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The FDA is considering annual COVID shots. Here’s what to know about the new proposal

Philadelphia Inquirer 1/26/2023 Aubrey Whelan, The Philadelphia Inquirer
Charlotte Schwartz receives her fourth COVID vaccine from Jefferson nursing student Shiraz Gita Vildbaum at Eric's RX Shoppe, in Horsham on Feb. 2, 2022. © JESSICA GRIFFIN/The Philadelphia Inquirer/JESSICA GRIFFIN Charlotte Schwartz receives her fourth COVID vaccine from Jefferson nursing student Shiraz Gita Vildbaum at Eric's RX Shoppe, in Horsham on Feb. 2, 2022.

Americans may be urged to get an annual COVID shot, just like the flu, under a federal proposal that was considered Thursday by the Food and Drug Administration’s independent vaccine experts.

Here’s what to know about the latest discussion around COVID vaccines.

Why is the government considering annual COVID shots?

Over the course of the pandemic, several different variants of COVID have caused surges in cases. (Right now, a version of the omicron variant, XBB.1.5, is behind most new COVID cases in the Northeast.)

The newest COVID booster shots are an attempt to keep up with those variants. While the original COVID vaccines are “monovalent” vaccines, meaning they only protect against the original strain of COVID, the booster shots currently on offer are “bivalent,” meaning they protect against the original strain and the BA.4 and BA.5 omicron variants.

The FDA said that because new variants continue to crop up, and because the protection granted by vaccines and boosters can wane over time, it’s important to keep updating vaccines and the schedules they’re delivered on.

But there are several different COVID-19 vaccines approved in the U.S., with different immunization schedules that can complicate widespread vaccine campaigns, the FDA says. So the FDA is now asking its board to discuss simplifying that vaccine schedule.

How would the new vaccine schedules work?

The FDA has proposed a vaccine campaign for COVID that’s similar to the annual flu shot campaign, where COVID variants would be identified in the summer and vaccines targeting them would launch before the fall, the AP reported.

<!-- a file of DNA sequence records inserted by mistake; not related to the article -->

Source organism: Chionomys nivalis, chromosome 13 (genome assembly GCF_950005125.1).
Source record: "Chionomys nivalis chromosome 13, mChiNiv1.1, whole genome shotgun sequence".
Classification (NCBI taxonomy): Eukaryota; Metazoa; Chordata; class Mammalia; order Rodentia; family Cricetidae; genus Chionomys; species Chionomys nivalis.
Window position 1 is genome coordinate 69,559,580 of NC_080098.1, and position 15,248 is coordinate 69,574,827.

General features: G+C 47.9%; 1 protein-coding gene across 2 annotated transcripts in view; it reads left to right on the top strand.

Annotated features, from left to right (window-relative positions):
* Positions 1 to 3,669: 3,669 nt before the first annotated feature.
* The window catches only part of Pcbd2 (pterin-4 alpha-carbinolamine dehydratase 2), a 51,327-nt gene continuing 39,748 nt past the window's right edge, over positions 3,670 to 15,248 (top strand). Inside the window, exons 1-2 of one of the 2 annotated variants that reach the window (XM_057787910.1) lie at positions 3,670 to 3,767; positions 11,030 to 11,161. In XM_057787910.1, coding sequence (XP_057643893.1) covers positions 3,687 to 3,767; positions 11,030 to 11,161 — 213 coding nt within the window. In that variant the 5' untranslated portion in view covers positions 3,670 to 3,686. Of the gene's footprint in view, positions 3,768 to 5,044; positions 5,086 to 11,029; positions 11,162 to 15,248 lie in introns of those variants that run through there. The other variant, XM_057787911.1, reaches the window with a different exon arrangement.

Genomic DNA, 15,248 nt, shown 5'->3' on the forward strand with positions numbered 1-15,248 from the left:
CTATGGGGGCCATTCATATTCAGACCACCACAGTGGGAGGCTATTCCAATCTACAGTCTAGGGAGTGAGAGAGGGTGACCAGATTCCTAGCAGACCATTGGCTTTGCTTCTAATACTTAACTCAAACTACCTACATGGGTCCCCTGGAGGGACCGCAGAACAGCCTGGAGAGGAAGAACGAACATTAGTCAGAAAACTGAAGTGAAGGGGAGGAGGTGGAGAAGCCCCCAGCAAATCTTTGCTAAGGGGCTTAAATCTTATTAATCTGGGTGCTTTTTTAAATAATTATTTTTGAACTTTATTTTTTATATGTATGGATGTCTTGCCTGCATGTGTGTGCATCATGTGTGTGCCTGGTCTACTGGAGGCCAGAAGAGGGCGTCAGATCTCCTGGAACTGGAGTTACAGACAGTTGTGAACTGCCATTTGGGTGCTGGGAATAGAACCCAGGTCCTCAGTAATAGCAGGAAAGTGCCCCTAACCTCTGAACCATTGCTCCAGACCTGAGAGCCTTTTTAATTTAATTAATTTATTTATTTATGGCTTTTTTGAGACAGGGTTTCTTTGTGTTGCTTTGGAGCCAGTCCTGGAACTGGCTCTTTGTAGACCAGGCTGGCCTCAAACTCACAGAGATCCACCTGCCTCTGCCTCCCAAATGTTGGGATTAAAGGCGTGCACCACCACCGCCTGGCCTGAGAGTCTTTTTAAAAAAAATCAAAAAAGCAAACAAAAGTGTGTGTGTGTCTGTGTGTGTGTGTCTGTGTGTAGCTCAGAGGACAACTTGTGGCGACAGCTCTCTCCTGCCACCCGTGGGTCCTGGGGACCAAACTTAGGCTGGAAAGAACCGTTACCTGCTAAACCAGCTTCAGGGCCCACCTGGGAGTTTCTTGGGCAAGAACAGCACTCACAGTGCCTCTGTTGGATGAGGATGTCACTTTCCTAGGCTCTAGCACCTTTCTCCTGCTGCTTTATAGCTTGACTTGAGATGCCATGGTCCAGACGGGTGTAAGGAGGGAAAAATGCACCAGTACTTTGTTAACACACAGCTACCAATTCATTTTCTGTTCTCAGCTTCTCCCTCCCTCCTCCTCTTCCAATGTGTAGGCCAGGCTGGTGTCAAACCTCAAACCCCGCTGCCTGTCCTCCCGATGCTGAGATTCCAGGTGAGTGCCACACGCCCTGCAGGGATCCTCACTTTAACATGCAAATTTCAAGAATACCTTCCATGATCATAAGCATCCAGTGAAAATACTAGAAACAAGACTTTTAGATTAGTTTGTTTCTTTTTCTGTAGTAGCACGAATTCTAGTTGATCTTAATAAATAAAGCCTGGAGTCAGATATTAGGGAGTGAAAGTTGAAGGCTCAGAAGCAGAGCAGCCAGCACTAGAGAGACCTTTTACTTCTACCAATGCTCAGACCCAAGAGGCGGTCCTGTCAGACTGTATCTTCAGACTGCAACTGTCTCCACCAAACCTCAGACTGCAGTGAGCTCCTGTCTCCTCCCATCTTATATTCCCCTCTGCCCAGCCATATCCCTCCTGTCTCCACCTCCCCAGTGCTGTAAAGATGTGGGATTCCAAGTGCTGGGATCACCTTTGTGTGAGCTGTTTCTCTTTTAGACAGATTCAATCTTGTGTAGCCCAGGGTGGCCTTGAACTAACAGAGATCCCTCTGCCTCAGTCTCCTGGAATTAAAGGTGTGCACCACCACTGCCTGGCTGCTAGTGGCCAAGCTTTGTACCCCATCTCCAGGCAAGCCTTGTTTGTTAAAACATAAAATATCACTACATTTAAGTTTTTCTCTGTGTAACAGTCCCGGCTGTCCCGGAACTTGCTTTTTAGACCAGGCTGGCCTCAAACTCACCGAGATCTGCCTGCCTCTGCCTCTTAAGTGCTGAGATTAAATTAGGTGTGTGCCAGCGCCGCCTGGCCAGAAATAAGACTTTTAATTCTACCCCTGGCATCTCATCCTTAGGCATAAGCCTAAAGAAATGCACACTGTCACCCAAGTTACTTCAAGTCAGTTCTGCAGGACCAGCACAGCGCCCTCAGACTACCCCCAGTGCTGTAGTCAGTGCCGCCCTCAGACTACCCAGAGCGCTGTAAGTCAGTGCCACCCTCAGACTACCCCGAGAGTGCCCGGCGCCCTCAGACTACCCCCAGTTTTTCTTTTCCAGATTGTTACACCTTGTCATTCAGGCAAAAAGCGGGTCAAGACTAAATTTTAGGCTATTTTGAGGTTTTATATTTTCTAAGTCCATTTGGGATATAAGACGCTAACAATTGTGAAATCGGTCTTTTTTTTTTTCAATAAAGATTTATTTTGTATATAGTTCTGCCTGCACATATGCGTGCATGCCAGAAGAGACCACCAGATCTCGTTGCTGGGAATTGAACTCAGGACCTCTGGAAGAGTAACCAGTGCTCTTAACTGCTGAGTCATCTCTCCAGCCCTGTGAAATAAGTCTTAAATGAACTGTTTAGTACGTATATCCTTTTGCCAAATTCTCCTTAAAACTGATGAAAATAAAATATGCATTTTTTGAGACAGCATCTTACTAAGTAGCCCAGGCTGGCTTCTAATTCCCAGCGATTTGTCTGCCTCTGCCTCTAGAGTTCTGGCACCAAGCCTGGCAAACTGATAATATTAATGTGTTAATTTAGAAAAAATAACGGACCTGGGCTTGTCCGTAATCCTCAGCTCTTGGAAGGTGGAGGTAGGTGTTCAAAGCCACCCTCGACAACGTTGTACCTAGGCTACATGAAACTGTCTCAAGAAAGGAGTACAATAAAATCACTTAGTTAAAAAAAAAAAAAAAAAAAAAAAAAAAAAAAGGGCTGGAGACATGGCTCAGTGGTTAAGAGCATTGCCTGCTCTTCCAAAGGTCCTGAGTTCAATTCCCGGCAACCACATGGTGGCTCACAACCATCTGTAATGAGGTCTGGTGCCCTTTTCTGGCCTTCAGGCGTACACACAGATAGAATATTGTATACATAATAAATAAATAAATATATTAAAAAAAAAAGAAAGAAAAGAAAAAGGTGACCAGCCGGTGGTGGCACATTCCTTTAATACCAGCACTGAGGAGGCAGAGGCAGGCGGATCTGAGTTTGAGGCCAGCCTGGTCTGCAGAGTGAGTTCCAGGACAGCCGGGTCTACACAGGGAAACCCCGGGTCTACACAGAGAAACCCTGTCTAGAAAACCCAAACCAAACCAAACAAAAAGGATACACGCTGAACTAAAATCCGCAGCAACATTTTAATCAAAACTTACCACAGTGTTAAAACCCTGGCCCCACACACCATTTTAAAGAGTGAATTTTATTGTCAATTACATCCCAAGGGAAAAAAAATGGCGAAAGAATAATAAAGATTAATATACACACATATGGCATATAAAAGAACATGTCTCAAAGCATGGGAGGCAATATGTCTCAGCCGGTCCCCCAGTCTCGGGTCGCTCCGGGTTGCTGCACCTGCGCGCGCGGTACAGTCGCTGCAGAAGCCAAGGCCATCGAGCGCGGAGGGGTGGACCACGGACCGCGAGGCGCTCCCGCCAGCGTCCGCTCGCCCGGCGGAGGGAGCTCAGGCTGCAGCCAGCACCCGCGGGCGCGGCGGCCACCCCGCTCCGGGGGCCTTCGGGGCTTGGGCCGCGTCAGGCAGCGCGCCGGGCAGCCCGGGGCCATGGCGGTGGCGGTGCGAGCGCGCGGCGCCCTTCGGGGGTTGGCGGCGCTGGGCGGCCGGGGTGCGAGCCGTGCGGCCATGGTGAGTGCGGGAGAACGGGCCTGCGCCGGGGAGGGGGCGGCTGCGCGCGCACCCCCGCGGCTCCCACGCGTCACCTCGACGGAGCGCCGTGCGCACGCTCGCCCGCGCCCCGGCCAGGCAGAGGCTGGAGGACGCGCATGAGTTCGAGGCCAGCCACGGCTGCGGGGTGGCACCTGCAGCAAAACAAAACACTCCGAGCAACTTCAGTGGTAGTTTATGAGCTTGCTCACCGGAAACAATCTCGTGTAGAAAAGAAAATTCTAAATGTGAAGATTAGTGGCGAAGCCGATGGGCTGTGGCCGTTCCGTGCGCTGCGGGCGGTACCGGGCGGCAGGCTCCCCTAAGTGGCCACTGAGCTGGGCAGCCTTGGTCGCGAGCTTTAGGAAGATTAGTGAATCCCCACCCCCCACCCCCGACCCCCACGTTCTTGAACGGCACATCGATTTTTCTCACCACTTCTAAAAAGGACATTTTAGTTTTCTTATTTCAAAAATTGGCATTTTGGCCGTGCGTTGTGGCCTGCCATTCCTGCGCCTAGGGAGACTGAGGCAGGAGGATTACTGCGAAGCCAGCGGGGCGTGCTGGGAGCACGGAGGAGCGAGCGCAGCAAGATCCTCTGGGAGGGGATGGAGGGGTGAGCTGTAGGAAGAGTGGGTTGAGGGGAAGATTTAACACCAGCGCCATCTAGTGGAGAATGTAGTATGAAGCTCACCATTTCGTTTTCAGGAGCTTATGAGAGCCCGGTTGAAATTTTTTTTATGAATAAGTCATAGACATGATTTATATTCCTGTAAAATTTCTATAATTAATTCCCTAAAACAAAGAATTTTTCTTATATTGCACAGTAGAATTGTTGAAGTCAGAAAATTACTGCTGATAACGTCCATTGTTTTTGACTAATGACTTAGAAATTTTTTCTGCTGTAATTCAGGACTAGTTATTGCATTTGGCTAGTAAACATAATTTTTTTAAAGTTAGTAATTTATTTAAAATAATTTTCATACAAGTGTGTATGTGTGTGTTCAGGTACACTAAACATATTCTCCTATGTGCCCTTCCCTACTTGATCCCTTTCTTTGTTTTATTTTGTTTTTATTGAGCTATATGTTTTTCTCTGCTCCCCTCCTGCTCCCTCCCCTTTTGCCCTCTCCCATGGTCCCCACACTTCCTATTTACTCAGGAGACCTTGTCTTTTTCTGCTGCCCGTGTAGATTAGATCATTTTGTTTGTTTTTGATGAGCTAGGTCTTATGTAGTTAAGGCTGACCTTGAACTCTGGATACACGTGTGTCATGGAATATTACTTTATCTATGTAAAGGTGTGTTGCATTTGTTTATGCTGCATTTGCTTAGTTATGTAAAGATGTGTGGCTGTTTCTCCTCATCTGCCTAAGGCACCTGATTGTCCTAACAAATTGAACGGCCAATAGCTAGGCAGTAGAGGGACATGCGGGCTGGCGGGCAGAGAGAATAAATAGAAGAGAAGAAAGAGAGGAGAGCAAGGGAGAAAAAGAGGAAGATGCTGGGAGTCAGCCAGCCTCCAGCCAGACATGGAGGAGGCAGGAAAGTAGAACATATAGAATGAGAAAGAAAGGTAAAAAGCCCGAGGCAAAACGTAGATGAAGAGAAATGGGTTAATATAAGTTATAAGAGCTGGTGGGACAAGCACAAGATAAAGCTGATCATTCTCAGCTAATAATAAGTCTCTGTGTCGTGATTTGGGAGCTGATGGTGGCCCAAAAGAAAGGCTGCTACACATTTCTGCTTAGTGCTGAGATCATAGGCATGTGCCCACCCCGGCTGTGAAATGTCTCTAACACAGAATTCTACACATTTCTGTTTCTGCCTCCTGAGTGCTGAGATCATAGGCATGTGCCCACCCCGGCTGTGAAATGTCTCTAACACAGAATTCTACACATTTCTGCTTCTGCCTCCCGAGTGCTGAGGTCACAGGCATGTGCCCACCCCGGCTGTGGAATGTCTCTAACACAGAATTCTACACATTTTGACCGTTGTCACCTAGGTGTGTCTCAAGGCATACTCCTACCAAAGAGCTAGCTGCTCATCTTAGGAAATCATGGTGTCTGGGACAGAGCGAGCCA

Evidence suggests that most people will need only one dose of a booster vaccine to protect themselves against COVID, but immunocompromised people, young children, and older adults might need two doses, the agency says.

Has the FDA officially recommended annual COVID shots?

Not yet. The vaccine advisory board was discussing this proposal Thursday. STAT News reported that board members expressed support for the annual-shot plan, but were not asked to vote on it.

STAT also reported that the vaccine advisory board voted to require future COVID shots — both the primary series of shots and boosters — to protect against the same strains of the virus. That means that going forward, all COVID vaccines, whether a first shot or a booster, will protect against both the original strain and the BA.4 and BA.5 omicron strains.

Do the COVID boosters work against new variants?

Two studies released this week suggest that the current bivalent boosters offer more effective protection against omicron variants than the original monovalent vaccines, which offer protection against only the original strain of COVID.

A New England Journal of Medicine study concluded that people who received a bivalent booster shot were less likely to be hospitalized from an omicron infection than those who received a monovalent booster.

Another study released by the Centers for Disease Control and Prevention found that the bivalent COVID boosters, which were designed to protect against the BA.4 and BA.5 omicron strains, can also protect against two newer omicron strains, XBB and XBB.1.5, for at least three months in people who’ve gotten between two and four doses of the original COVID vaccine.

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